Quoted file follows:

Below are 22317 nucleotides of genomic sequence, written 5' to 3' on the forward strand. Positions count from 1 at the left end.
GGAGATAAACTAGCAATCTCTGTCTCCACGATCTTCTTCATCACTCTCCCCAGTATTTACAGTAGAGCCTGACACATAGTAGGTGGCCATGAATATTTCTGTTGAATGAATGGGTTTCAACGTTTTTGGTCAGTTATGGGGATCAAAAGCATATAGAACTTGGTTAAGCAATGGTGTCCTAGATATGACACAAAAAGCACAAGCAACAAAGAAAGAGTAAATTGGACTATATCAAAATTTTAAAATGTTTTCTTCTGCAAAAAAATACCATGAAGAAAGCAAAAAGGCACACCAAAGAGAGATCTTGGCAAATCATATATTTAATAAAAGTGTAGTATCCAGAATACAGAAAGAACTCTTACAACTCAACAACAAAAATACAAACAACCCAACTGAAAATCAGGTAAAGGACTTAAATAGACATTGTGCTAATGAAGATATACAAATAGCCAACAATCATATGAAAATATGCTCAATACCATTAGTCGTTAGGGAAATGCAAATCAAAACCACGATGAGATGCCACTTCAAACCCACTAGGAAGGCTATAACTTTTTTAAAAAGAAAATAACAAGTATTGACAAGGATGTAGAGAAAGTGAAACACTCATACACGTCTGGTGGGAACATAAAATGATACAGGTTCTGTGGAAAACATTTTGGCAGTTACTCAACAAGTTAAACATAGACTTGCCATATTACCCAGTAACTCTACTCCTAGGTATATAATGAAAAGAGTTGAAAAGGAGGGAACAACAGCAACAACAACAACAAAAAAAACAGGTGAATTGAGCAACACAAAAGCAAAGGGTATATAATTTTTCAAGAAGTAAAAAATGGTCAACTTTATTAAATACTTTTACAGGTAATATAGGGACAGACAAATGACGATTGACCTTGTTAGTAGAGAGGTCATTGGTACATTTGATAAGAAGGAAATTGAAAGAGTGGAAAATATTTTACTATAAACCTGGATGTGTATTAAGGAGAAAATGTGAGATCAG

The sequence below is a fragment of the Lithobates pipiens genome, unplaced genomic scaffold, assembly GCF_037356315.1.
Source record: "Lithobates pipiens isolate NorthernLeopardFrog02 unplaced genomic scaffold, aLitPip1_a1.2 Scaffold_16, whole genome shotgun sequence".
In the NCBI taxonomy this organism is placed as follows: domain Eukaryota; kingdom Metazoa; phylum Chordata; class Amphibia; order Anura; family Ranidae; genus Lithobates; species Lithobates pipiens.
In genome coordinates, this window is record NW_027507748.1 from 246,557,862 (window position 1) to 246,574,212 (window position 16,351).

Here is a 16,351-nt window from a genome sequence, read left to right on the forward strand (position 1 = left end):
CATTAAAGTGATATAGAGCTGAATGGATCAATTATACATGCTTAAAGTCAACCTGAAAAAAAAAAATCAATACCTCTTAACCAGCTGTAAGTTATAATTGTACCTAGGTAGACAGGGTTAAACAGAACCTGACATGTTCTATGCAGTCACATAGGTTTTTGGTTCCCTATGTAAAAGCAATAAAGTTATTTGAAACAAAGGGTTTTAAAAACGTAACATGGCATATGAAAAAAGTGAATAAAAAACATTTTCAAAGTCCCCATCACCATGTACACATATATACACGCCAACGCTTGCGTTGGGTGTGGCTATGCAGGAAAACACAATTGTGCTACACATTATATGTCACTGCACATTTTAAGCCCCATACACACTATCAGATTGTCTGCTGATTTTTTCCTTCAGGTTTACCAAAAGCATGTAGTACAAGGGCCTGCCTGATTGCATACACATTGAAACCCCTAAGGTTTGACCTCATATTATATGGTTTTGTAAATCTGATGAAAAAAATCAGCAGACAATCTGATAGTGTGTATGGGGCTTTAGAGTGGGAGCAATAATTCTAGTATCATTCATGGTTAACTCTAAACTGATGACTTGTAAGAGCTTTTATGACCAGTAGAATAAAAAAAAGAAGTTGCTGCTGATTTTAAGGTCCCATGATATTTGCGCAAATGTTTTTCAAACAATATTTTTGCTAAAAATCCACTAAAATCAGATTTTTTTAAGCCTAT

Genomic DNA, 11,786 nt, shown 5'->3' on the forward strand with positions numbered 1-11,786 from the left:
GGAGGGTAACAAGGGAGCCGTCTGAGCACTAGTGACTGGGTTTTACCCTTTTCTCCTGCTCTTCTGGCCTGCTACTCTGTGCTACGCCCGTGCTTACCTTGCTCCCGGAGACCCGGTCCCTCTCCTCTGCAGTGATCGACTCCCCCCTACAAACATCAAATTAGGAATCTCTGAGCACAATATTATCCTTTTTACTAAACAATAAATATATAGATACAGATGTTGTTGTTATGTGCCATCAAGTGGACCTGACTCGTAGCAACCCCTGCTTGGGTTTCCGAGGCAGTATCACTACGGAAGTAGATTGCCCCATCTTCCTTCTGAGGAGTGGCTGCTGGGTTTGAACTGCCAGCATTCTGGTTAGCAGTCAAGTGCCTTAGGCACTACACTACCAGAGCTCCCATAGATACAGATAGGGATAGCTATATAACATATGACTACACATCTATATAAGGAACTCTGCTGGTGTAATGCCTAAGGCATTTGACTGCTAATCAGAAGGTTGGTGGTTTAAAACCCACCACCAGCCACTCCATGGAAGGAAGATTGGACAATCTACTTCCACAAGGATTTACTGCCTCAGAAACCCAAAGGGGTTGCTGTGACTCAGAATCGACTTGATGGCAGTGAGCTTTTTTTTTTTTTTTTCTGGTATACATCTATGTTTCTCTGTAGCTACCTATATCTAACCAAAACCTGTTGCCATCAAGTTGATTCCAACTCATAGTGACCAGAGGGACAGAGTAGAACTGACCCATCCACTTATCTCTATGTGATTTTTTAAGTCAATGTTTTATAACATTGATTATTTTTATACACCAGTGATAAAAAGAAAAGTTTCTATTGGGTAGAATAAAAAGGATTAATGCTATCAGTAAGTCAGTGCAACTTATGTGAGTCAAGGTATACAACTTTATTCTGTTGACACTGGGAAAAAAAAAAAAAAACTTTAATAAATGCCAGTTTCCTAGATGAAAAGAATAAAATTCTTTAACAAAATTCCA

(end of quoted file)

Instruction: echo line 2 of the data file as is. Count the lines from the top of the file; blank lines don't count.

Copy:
GGAGATAAACTAGCAATCTCTGTCTCCACGATCTTCTTCATCACTCTCCCCAGTATTTACAGTAGAGCCTGACACATAGTAGGTGGCCATGAATATTTCTGTTGAATGAATGGGTTTCAACGTTTTTGGTCAGTTATGGGGATCAAAAGCATATAGAACTTGGTTAAGCAATGGTGTCCTAGATATGACACAAAAAGCACAAGCAACAAAGAAAGAGTAAATTGGACTATATCAAAATTTTAAAATGTTTTCTTCTGCAAAAAAATACCATGAAGAAAGCAAAAAGGCACACCAAAGAGAGATCTTGGCAAATCATATATTTAATAAAAGTGTAGTATCCAGAATACAGAAAGAACTCTTACAACTCAACAACAAAAATACAAACAACCCAACTGAAAATCAGGTAAAGGACTTAAATAGACATTGTGCTAATGAAGATATACAAATAGCCAACAATCATATGAAAATATGCTCAATACCATTAGTCGTTAGGGAAATGCAAATCAAAACCACGATGAGATGCCACTTCAAACCCACTAGGAAGGCTATAACTTTTTTAAAAAGAAAATAACAAGTATTGACAAGGATGTAGAGAAAGTGAAACACTCATACACGTCTGGTGGGAACATAAAATGATACAGGTTCTGTGGAAAACATTTTGGCAGTTACTCAACAAGTTAAACATAGACTTGCCATATTACCCAGTAACTCTACTCCTAGGTATATAATGAAAAGAGTTGAAAAGGAGGGAACAACAGCAACAACAACAACAAAAAAAACAGGTGAATTGAGCAACACAAAAGCAAAGGGTATATAATTTTTCAAGAAGTAAAAAATGGTCAACTTTATTAAATACTTTTACAGGTAATATAGGGACAGACAAATGACGATTGACCTTGTTAGTAGAGAGGTCATTGGTACATTTGATAAGAAGGAAATTGAAAGAGTGGAAAATATTTTACTATAAACCTGGATGTGTATTAAGGAGAAAATGTGAGATCAG